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This week one of the latest additions to our Community Champions team, Gina (Ginajsy), has kindly put some words together for the Community detailing her experience and interactions with family, friends and work colleagues following her cancer diagnosis. It makes for an interesting and really thought provoking read.
When you are diagnosed with cancer, along with all of the angst, confusion and shock one of the biggest questions us cancer patients have to contend with is, are we really open about our diagnosis and tell everybody? Or do we keep it a secret? Both options have their pros and cons and if you opt to tell everyone, you cannot then take it back.
Knowing I would have to have chemotherapy, I assumed (incorrectly) I would automatically lose my hair and I would also need several weeks off of work due to treatment, thus I felt it would be impossible to hide.
I told close friends and family directly first. An email was sent to all my colleagues at work which I composed and finally I did a post on Facebook, so that everybody I knew would be aware. I did say in each case that this had been going on for a few weeks in the background and I was already rather bored of the whole subject, with a plea to kindly not ask me about it, as I found it upsetting. Do I regret my decision? In some ways yes, but overall I would not change it.
At first, I was inundated with messages of support and lots of standard ‘if you need anything, let me knows’. Knowing a vast majority of these offers were insincere, I did start to tell them, well actually my home could do with a good clean. Strangely, not one turned up with a feather duster!
Some people I thought would really stand by me sadly melted away. I also noticed that when I occasionally put an update out, in the hope people would then not be tempted to keep asking me, my friends count would drop. It was very hard and hurtful when this happened. I had heard it is common but didn’t realise just how true it was until it happened to me. I try not to take it personally and realise it is likely fear for themselves and not a personal affront to me. It is not that they do not care, they do not know what to say and therefore keep away. Or that if it can happen to me, it makes them all too aware that in can happen to them.
On the opposite side of the coin, I have come across the people that despite my request that I do not want to be asked about it, come over at the most impersonal moments and casually ask such intrusive, poignant questions. How is everything with your health? Have you any results? I can be walking to work, making a cup of tea, or simply getting my printing. I would try a ‘fine thanks’, unfortunately they would persist and the inclination of the how are you could be read. I soon learnt to read this and quickly scarper.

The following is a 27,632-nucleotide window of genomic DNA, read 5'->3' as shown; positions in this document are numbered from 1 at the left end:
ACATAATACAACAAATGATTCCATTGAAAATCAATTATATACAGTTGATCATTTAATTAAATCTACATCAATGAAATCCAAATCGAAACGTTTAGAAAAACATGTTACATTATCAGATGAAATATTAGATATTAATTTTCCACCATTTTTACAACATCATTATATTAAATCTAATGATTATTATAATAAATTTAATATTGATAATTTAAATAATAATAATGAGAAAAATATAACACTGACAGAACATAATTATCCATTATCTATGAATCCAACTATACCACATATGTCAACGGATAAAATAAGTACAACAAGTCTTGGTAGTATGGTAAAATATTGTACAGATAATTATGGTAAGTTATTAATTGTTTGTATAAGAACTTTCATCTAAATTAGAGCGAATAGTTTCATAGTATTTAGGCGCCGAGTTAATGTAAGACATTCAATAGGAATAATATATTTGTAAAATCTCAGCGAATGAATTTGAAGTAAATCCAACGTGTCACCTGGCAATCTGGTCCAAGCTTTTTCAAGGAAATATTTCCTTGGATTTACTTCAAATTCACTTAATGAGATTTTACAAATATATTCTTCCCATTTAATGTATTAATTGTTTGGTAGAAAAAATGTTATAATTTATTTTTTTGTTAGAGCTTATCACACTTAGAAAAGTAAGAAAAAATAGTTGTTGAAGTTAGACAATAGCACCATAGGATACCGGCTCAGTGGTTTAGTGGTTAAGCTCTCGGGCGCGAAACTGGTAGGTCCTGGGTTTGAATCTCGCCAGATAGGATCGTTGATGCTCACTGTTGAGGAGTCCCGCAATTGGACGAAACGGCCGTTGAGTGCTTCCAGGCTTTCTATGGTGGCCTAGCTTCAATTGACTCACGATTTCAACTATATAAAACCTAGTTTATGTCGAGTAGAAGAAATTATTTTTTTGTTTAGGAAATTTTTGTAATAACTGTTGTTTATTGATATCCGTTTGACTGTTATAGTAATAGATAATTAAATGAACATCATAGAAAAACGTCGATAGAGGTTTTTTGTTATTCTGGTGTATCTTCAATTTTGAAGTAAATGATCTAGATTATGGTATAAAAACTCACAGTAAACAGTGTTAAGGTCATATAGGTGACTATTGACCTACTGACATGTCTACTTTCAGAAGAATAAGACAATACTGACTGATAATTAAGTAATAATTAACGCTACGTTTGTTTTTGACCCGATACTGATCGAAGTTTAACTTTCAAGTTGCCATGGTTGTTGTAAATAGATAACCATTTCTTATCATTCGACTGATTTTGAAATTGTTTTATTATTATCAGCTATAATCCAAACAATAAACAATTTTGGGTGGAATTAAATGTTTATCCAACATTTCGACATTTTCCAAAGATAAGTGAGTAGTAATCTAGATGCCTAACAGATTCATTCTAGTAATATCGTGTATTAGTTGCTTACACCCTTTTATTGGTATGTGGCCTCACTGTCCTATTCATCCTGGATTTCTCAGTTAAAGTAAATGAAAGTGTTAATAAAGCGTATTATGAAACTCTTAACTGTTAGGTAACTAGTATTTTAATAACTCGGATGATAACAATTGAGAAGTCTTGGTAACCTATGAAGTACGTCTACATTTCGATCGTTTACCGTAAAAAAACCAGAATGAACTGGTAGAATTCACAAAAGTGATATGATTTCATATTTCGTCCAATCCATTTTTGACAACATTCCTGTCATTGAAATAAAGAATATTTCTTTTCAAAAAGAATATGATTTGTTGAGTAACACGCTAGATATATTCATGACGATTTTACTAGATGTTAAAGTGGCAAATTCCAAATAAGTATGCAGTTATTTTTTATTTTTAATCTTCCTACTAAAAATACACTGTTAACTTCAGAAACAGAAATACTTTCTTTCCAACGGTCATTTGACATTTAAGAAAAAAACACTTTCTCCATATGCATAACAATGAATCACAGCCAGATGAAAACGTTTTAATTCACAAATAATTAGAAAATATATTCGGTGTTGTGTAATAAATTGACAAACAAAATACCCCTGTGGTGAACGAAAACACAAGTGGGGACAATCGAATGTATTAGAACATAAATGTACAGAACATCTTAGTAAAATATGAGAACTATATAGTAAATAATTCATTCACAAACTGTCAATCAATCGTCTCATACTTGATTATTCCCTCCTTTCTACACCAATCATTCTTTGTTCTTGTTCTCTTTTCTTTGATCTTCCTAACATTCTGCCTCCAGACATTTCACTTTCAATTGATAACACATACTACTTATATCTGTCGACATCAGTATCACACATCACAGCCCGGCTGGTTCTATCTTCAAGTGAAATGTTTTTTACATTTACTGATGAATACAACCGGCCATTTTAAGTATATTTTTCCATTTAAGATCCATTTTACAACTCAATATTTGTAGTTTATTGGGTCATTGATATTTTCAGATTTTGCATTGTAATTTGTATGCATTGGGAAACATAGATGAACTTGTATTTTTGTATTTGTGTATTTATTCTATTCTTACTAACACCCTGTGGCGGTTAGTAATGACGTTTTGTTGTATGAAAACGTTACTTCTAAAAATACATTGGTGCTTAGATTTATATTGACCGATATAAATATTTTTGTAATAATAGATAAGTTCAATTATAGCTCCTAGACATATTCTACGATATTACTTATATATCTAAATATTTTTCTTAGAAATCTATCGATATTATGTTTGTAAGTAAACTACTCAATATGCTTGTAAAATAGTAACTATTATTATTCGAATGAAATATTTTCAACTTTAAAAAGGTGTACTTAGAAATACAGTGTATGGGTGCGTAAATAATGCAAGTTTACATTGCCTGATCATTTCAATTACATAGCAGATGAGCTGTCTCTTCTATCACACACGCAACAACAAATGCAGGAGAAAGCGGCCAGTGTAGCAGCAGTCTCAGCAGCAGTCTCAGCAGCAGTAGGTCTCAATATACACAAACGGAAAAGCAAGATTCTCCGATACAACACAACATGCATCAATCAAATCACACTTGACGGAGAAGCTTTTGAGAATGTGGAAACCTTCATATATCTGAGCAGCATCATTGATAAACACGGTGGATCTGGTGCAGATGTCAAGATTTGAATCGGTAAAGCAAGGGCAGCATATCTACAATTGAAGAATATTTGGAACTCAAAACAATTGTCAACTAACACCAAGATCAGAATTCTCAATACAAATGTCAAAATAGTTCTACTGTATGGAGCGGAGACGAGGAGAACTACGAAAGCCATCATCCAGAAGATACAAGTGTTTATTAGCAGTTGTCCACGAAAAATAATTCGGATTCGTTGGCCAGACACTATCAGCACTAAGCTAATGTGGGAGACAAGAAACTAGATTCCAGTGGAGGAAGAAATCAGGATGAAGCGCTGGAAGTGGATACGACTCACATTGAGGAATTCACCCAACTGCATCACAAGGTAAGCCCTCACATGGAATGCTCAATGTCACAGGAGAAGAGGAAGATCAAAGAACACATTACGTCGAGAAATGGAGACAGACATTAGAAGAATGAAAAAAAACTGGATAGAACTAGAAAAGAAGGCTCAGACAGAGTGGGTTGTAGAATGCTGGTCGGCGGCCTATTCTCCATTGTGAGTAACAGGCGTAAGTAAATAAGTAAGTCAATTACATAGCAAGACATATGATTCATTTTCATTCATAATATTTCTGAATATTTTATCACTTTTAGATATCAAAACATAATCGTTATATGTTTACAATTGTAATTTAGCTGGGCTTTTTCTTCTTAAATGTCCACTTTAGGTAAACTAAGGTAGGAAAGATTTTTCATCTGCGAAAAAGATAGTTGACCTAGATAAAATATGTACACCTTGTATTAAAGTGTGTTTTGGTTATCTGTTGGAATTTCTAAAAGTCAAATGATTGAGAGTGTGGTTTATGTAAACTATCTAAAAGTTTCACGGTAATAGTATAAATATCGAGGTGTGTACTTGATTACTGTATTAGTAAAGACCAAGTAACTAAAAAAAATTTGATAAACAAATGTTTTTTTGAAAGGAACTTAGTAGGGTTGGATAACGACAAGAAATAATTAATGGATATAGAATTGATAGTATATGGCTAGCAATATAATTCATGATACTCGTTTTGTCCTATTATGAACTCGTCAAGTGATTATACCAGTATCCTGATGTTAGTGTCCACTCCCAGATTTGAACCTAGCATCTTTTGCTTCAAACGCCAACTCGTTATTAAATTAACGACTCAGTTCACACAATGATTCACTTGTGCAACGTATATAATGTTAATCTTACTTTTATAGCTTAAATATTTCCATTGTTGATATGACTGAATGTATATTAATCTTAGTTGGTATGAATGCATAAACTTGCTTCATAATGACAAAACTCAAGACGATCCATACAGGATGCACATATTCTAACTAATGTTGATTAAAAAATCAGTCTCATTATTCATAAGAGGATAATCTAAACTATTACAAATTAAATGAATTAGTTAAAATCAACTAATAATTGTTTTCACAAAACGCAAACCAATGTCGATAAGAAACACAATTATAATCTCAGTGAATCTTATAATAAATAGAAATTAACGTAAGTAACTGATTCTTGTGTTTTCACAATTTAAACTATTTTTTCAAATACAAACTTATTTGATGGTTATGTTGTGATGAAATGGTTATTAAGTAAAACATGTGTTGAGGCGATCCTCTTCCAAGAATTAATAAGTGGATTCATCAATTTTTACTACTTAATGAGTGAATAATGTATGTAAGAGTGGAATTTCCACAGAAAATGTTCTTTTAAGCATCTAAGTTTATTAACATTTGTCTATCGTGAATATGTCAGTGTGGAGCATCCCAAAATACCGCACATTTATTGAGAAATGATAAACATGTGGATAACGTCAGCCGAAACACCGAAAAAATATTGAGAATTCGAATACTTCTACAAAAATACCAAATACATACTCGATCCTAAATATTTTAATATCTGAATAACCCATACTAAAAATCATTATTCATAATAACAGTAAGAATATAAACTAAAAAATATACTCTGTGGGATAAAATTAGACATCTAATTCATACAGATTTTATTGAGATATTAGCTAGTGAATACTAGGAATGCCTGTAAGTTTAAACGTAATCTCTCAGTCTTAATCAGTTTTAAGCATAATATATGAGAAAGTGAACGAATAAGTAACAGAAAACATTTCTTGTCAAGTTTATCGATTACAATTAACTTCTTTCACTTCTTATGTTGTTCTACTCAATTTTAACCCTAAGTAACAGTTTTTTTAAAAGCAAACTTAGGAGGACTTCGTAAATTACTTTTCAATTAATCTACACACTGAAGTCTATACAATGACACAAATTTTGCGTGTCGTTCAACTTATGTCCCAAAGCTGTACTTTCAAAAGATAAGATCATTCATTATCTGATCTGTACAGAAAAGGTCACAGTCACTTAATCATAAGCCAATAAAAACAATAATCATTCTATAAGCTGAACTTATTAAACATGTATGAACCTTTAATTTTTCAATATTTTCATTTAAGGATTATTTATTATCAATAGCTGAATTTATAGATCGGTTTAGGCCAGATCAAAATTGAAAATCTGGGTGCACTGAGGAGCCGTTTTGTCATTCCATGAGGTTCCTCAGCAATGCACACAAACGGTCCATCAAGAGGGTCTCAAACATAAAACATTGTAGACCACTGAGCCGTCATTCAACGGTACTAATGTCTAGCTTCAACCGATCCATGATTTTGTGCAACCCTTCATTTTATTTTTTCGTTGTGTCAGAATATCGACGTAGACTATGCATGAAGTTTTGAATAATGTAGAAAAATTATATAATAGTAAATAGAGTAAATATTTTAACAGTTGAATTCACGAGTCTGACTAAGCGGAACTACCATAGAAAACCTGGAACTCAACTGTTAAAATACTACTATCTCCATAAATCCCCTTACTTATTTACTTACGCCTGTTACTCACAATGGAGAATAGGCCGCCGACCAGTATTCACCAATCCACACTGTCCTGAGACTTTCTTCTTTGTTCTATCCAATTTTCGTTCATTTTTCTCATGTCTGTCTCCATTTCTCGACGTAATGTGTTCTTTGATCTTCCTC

I know they mean well, but the reality is, cancer is buzzing around our head day in day out as it is. These questions can evoke such emotion, we are doing our best to block out whilst striving for normality. The answers may also be crushing and not suitable to say, well actually I got bad results and it has spread or similar. It seems people do not give this the slightest consideration when they are asking these questions.
The good intentions behind the enquiries make it all the harder to tell people why the timing and place of their questions is so inappropriate, so often we find ourselves answering out of a reflex before quietly raging to ourselves that it is not their business. This is our journey and if we choose to share any of it with them, it is an absolute privilege to them and not a right that should be expected of us.
Frustrated by people’s timing, a couple of times I decided to give them a ‘real’ answer to their question and not the glitzy, glossy version we often see that is fed to people, hoping they would realise the seriousness of it only to be shut down by a quick ‘you have to be positive’. In reality, they don’t really want to know. They just want to hear that it is all fine and feel like they have done their bit by asking.
We have all no doubt heard the cliché oh we are all dying, any of us could be hit by a bus tomorrow. For me my answer is, cancer patients have already been hit by that bus, for us it is finding out whether or not we will survive the injuries.
My advice to people that are not sure about how to speak to people about their cancer? Ask them, and then respect what they say. If they want to speak about it, they will bring it up. Otherwise just be the person you have always been to them. Most of us just want normality!
If you'd like to learn a little more about talking to someone with cancer, why not take a look at the talking about cancer section on our website. If you've had similar experiences to Gina go ahead and share them in the comments section below.
Keep an eye out for Gina and our other Community Champions on the site; our Champions are at hand to ensure you feel comfortable on the Community, to help you find the information you need, and to point you in the right direction in terms of what groups might be beneficial for you to join.
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